STUCK IN TRAFFIC: Would you call 911?

By Timothy J. Gibbons
Published by Florida Times-Union on June 8, 2006.

From his office on Park Street, Orange Park Town Manager John Bowles can tell if the morning commute is bad, as drivers start backing up onto nearby Kingsley Avenue.

A block away, the Orange Park police department has its own way of finding out traffic is backed up: Irate drivers calling 911 to see what the problem is.

"On a typical day, we're dealing with a high volume of traffic, but it flows in and flows out," Bowles said. "So when drivers see tail lights, they'll get on the phone and find out what's going on."

Now, local and state forces are joining together to make the commute, if not easier, at least more explicable.

The Florida Department of Transportation plans to install a series of cameras along U.S. 17 in order to give Orange Park officials an idea of what's happening on the roadway. That won't necessarily cut down on calls to 911. However, the First Coast Metropolitan Planning Organization is embarking on a six-month study to determine what other steps should be taken to get information to drivers, and hopefully, keep them from clogging emergency lines and preventing true emergency calls from getting through.

As it stands now, the 911 calls, which can at times swamp the lone dispatcher on duty, yield little information: Traffic might be backed up for reasons as diverse as accidents, fog on the road or security checks at Jacksonville Naval Air Station, with the dispatcher as in-the-dark as the drivers.

"The cameras will give our poor dispatcher some visual understanding of what's going on out there on the highway," Bowles said.

Despite a population of only 10,000, Orange Park has almost 200,000 commuters flowing through it each day. Almost 80,000 drivers have been counted at the intersection of Interstate 295 and U.S. 17 during morning rush hour and there are also about 90,000 driving along Blanding Boulevard.

Those two roads are the main linkages between Orange Park and Interstate 295. "There's not a lot of room for diversion," said Jeff Sheffield, director of planning for the MPO. "We're focusing more on providing more real-time information to drivers."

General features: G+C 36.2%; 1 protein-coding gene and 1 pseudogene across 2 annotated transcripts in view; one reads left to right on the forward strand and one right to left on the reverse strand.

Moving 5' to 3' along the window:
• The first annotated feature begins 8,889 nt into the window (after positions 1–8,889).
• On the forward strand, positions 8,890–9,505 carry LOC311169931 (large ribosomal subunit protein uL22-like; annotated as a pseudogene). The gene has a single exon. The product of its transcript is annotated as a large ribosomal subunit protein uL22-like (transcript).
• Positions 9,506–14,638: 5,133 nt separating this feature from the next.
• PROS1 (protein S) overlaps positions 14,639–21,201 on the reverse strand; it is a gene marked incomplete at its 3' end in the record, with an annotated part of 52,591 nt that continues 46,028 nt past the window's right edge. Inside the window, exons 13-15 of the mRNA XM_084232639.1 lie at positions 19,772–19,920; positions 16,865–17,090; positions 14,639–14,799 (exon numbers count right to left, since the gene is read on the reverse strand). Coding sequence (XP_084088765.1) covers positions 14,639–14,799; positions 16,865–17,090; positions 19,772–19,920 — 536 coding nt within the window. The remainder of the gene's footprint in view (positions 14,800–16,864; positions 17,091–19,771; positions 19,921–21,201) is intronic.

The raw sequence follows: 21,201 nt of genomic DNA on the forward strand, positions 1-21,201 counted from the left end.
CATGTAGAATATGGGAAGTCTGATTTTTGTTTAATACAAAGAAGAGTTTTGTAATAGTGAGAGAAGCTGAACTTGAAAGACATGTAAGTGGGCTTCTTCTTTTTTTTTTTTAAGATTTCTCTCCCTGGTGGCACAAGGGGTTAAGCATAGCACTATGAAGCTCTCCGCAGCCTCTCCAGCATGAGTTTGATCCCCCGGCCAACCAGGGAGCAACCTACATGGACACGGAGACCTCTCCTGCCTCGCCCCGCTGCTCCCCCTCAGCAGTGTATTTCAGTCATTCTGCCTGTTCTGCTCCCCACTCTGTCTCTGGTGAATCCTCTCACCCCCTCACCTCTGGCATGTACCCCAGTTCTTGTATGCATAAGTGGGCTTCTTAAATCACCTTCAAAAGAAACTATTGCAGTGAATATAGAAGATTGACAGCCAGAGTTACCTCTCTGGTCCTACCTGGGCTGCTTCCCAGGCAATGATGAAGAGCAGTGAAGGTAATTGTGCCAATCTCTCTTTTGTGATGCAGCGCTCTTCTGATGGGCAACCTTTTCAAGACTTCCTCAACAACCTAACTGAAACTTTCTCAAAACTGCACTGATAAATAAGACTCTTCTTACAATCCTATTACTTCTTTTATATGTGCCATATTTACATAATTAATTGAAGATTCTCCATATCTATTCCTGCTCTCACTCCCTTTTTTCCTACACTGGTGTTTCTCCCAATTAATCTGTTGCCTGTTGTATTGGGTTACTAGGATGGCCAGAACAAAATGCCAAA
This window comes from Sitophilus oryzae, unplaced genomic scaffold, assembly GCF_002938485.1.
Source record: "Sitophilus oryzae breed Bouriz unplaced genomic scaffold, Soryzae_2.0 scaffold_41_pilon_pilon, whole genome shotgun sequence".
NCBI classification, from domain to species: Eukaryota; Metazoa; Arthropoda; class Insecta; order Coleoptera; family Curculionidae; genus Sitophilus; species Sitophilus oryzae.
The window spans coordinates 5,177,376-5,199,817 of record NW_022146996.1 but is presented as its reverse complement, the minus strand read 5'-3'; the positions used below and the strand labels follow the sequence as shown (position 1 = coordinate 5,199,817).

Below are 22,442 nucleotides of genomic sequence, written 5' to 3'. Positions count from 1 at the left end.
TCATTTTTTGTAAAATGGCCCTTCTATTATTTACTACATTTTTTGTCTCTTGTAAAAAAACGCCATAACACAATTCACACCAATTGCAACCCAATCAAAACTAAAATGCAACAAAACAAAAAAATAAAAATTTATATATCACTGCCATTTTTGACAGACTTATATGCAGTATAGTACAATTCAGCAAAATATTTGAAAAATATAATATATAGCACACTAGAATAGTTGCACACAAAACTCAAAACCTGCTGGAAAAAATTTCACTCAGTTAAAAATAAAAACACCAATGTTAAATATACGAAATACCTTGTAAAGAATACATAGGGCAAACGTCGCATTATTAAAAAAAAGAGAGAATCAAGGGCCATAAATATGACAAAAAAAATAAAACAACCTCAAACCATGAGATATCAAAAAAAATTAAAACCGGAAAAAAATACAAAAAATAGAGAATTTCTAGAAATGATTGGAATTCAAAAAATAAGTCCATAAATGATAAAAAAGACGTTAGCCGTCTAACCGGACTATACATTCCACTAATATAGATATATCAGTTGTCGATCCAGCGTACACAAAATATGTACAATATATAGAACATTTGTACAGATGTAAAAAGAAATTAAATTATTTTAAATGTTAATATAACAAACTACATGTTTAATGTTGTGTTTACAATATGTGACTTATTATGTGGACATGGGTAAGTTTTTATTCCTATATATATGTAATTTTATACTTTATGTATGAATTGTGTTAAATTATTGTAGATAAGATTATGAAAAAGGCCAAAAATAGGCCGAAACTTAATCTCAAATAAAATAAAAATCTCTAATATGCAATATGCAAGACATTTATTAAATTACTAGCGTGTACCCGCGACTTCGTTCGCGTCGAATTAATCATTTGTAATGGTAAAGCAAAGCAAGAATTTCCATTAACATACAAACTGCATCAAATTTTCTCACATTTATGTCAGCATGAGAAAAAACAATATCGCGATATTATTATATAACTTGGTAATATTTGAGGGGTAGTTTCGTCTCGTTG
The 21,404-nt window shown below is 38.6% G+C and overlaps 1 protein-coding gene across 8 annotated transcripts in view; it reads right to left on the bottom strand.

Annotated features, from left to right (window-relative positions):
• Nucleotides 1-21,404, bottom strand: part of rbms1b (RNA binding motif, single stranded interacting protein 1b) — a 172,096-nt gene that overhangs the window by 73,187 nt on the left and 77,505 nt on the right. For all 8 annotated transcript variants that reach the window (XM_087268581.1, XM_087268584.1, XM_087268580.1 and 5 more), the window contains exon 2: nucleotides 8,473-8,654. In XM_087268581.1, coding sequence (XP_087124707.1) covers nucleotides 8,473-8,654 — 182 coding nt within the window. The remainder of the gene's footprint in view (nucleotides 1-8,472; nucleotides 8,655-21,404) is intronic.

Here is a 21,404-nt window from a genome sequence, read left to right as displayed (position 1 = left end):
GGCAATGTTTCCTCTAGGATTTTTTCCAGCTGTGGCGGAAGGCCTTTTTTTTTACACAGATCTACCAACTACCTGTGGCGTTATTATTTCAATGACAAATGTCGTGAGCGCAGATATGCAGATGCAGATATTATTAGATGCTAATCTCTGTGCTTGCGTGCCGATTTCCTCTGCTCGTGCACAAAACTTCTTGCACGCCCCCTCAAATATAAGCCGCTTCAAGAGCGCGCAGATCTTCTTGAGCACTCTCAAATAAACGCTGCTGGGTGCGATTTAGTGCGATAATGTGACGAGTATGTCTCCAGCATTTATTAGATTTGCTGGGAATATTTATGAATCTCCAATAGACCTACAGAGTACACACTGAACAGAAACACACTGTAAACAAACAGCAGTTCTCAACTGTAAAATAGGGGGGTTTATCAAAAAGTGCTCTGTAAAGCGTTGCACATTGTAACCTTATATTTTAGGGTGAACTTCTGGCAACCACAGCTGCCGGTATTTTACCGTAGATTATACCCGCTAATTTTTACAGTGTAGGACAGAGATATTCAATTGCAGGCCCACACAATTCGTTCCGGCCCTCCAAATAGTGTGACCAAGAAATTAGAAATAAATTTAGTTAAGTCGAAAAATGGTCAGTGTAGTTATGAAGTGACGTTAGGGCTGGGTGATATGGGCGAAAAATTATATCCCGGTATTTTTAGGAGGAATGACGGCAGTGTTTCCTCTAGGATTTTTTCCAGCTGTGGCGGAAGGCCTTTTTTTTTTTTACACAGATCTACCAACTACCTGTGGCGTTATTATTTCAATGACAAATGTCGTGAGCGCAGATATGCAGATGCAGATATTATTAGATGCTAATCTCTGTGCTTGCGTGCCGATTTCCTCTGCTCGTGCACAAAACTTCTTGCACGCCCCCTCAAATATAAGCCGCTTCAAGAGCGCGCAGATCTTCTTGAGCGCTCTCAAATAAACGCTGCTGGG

The first step toward getting that information is the installation of the cameras, a $350,000 project that the state will put out to bid in coming months. The cameras, which will hook into a $250,000 fiber optic network the city has installed over the past several years, should be in place by spring.

Eventually, said Jim Scott, district traffic operations engineer with the state transportation department, the information might be disseminated in a variety of ways, from flashing message boards to the state's 511 traffic information system.

"Those are all good ideas," Scott said, "but funding is limited."

The $140,000 study being overseen by the MPO should help identify which of those options works best, Scott said.

The information on traffic flow may, at some point in the future, also be used to modify the timing on traffic signals and even to inform drivers about bottlenecks before they leave home or work, the town manager said.

For now, though, it should help just to let motorists know why they'll be late for work, Bowles said. "It will at least give them some information as to what they're dealing with," he said. "It tends to calm the motorist."


This is a showcase of the work done by Timothy J. Gibbons during a journalism career now stretching back more than a decade.

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